By any standard measure, Billy Donovan is a picture of what it's like to succeed at a high level in the coaching profession. A former All-Big East point guard for Rick Pitino at Providence, Donovan played a brief professional career before joining Pitino's bench at Kentucky, a tenure that sprung him to the head coaching job at Marshall -- at age 28.
After two years there, it was off to Florida, making Donovan the head coach at a Power 5 school by the age of 30. He inherited a 12-16 team, but by Year 4 the Gators were in the national championship and in 2006-07 Florida won back-to-back national championships, the first and only school to pull off such a feat since Duke in 1991-92.
Florida reached four more Elite Eights and one Final Four under Donovan, and in 2015 he left to become the head coach of the Oklahoma City Thunder.
Donovan was asked about comments Tom Izzo made recently about needing a second national championship to validate his career. Izzo beat Donovan in the 2000 national title game, but his Spartans have not reached the mountaintop since despite playing in half a dozen more Final Fours, including this year. (Sorry, Doug.)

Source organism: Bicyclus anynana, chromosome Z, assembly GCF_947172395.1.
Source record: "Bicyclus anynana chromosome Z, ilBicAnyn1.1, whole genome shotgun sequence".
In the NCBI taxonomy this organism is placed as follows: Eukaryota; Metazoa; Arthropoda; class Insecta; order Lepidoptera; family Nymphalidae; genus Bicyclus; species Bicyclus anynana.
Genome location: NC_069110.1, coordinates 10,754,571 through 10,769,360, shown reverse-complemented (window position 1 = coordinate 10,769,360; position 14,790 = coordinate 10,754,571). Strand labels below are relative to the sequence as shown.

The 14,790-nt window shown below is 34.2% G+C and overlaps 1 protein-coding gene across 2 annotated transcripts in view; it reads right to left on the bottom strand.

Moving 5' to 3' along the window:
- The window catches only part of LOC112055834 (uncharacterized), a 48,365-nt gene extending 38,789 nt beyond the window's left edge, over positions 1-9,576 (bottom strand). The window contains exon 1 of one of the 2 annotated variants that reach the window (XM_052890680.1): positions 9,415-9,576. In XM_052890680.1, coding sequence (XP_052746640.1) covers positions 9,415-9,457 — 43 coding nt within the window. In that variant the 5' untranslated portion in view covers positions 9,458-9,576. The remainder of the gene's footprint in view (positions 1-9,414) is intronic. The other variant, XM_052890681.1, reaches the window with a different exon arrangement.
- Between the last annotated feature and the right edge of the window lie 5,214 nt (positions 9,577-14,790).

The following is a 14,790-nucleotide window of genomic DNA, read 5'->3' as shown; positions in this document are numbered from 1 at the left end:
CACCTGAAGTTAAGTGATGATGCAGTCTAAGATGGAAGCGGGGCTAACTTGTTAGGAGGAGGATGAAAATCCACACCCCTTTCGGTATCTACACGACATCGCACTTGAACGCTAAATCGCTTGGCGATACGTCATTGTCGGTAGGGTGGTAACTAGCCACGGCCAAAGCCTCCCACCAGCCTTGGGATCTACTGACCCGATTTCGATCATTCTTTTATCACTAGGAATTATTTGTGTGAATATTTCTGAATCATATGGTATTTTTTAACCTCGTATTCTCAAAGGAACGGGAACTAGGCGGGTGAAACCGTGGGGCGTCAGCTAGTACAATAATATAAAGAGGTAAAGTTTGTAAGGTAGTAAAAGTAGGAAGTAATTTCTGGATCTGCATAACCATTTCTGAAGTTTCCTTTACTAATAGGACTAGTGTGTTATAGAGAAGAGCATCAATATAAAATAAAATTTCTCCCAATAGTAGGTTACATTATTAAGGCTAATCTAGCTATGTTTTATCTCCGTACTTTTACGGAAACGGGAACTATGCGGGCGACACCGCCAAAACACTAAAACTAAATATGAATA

“I'd say (the fans) are right,” Izzo said last week, “because I need to validate it for me. I don't need to validate it for them. I have my own goals. And I have my own aspirations of what I want to do. …
So, Donovan was asked how he felt after winning his second title back in '07, and the answer was one Izzo probably did not expect to hear.
"I lost total sight of what it's all about," Donovan said. "And I don't mean what it's all about in terms of what goes into winning, but the fact that it doesn't change your life one bit, other than someone may write next to your name, 'national champion coach.' Outside of that, it does not change your life.
"And then what happens is you get to a place -- and the first time it really resonated with me was I saw an interview on 60 Minutes with Tom Brady when I think the Patriots had won three of their five Super Bowls and after the third one he asked himself, 'Is this what it's all about?' Because at the end of the day if it's all about the ring and the trophy, you lose the most valuable thing, and it's the group of people and the relationships that are established, of people working together to accomplish something they couldn't accomplish on their own."
Donovan's response is why each and every retired coach recollects about the relationships they built rather than the rings they won. Donovan has reached enlightenment at age 53, and hopefully Izzo and every other coach can do the same through his comments.